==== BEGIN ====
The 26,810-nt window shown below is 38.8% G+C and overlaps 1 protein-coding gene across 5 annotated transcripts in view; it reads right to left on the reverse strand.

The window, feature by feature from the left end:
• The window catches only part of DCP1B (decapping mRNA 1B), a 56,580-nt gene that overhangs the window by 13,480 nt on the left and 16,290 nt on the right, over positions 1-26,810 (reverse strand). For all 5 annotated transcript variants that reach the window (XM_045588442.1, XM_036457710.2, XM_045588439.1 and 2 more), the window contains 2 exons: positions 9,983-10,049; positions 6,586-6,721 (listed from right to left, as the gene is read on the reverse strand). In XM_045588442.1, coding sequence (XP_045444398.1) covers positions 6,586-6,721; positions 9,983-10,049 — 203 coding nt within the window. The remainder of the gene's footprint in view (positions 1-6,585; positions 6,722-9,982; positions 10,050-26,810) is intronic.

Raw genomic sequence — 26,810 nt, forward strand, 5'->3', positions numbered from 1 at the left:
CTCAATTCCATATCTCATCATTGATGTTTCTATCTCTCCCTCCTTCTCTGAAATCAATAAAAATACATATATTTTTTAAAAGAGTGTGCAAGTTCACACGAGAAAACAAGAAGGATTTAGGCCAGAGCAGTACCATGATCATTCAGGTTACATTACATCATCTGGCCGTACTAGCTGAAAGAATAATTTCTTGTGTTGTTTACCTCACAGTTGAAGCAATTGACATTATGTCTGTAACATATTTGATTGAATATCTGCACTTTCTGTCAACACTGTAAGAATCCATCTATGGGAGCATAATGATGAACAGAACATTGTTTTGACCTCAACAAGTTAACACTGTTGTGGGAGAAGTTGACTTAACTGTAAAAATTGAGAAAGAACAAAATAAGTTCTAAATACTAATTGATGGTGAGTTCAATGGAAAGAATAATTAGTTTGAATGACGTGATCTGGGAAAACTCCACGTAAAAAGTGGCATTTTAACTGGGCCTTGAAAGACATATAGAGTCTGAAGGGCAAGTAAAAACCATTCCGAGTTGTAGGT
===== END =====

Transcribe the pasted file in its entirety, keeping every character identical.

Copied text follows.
The 26,810-nt window shown below is 38.8% G+C and overlaps 1 protein-coding gene across 5 annotated transcripts in view; it reads right to left on the reverse strand.

The window, feature by feature from the left end:
• The window catches only part of DCP1B (decapping mRNA 1B), a 56,580-nt gene that overhangs the window by 13,480 nt on the left and 16,290 nt on the right, over positions 1-26,810 (reverse strand). For all 5 annotated transcript variants that reach the window (XM_045588442.1, XM_036457710.2, XM_045588439.1 and 2 more), the window contains 2 exons: positions 9,983-10,049; positions 6,586-6,721 (listed from right to left, as the gene is read on the reverse strand). In XM_045588442.1, coding sequence (XP_045444398.1) covers positions 6,586-6,721; positions 9,983-10,049 — 203 coding nt within the window. The remainder of the gene's footprint in view (positions 1-6,585; positions 6,722-9,982; positions 10,050-26,810) is intronic.

Raw genomic sequence — 26,810 nt, forward strand, 5'->3', positions numbered from 1 at the left:
CTCAATTCCATATCTCATCATTGATGTTTCTATCTCTCCCTCCTTCTCTGAAATCAATAAAAATACATATATTTTTTAAAAGAGTGTGCAAGTTCACACGAGAAAACAAGAAGGATTTAGGCCAGAGCAGTACCATGATCATTCAGGTTACATTACATCATCTGGCCGTACTAGCTGAAAGAATAATTTCTTGTGTTGTTTACCTCACAGTTGAAGCAATTGACATTATGTCTGTAACATATTTGATTGAATATCTGCACTTTCTGTCAACACTGTAAGAATCCATCTATGGGAGCATAATGATGAACAGAACATTGTTTTGACCTCAACAAGTTAACACTGTTGTGGGAGAAGTTGACTTAACTGTAAAAATTGAGAAAGAACAAAATAAGTTCTAAATACTAATTGATGGTGAGTTCAATGGAAAGAATAATTAGTTTGAATGACGTGATCTGGGAAAACTCCACGTAAAAAGTGGCATTTTAACTGGGCCTTGAAAGACATATAGAGTCTGAAGGGCAAGTAAAAACCATTCCGAGTTGTAGGT